Choose from 15 Fun Things to Do in Phnom Penh
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A 60-foot (20-meter) tall Angkor-style monument built in 1958, the Independence Monument was constructed to commemorate the Cambodians winning back their independence from the French in 1953. Renowned Cambodian architect Vann Molyvann designed the monument; the architecture is patterned after a lotus flower and adorned with five levels of Naga heads, which gives it a very distinctive look. Located in the heart of busy Phnom Penh, the Independence Monument attracts many visitors, not only for its unique architecture, but also for its location: it’s in the middle of a busy intersection and the eastern side features a large, open park that is a popular spot for locals to gather and jog or practice tai chi and aerobics.
More than just a monument commemorating Cambodia’s independence, it also serves as a memorial to Cambodia’s war casualties and is a symbol of the end of Cambodia’s war. In remembrance, families place large wreaths at the foot of the monument for war veterans. At night, the monument is illuminated by red, blue and white floodlights, the colors of the Cambodian flag. It’s also the site of celebrations and services on holidays such as Independence (January 7) and Constitution Day (September 24).
The Independence Monument is located on the corner of Norodom and Sihanouk Boulevards. It’s not really a location to enter, more of one to see; it’s free to the public.
Address: Corner of Norodom and Sihanouk Boulevards., Phnom Penh, Cambodia
From $ 15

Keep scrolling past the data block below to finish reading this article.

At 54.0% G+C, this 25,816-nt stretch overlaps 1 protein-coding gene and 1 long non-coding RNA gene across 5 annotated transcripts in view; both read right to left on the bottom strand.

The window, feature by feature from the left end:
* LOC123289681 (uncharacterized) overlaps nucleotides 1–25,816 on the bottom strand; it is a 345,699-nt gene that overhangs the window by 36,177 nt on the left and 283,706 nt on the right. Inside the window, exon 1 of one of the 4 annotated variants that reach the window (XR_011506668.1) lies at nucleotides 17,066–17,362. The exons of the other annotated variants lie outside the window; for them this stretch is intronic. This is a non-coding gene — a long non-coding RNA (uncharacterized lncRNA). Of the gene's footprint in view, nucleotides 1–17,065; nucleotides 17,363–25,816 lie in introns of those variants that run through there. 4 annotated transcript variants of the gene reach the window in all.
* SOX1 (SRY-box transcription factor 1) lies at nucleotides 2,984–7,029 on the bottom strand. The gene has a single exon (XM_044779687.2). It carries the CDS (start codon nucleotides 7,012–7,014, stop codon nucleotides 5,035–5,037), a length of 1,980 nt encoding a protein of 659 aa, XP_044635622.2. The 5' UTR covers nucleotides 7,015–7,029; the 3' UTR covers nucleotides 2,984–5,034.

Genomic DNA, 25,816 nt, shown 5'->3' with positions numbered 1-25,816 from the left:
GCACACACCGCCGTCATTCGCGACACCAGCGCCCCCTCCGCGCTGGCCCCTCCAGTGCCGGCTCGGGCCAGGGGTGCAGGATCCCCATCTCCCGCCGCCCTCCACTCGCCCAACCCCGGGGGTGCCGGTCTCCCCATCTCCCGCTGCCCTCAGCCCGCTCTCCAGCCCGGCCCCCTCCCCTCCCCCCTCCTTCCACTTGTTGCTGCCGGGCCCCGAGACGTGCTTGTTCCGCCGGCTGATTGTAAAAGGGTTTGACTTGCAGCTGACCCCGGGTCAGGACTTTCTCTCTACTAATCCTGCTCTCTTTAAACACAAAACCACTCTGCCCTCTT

Wat Phnom is one of the most visited temples in the country. The original sacred temple was built atop a hill in Cambodia’s capital city in 1373, however the spot where travelers visit today was rebuilt in 1926 and underwent a serious facelift in 1998. Traditional games take place on temple grounds to celebrate the Khmer New Year, and during the Festival of the Dead animists from across the country venture to the pagoda to make sacred offerings.
Travelers should beware of a group of gangster monkeys that residents have grown to despise. These friendly-looking furry creatures are notorious for stealing food, money and even biting tourists. It’s become so serious that Cambodian Police have issued a US$250 bounty on them (perhaps a worthy pursuit if you’re running low on cash).
Entry to the grounds costs between US$1 and US$2. Close proximity to the US Embassy, the French Colonial post office and Raffles Hotel on Michael Howe Street makes the wat an ideal starting point for a tour around the city.
Address: Sangkat Wat Phnom, Phnom Penh, Cambodia
Admission: Between $1 and $2
From $ 15
This giant yellow dome first opened in 1937, and today, more than 70 years later, the Central Market is remains a destination for first-time visitors to Cambodia’s capital city. Here, travelers can wander through hundreds of stalls selling bargain goods, antique coins, clothing, clocks, fabric, shoes, food and traditional souvenirs. A popular spot, heavy rains can flood the grounds, so it’s a better bet in drier seasons.
The Central Market is located at the intersection of Kampuchea Krom Street and 63 Street in Daun Penh District. It is open from 7 a.m. until 5 p.m. Visitors can hire cars and motor taxis from the stand in the northwest corner of the market, or hop a bus at the station in the southwest corner.
Address: Kampuchea Krom Street and 63 Street, Phnom Penh, Cambodia
From $ 15
In 1975 the Khmer Rouge turned this former high school into a notorious killing center. Some 17,000 people were killed at Tuol Sleng, which was later referred to as Security Prison 21. It was one of at least 150 other death camps run by the regime.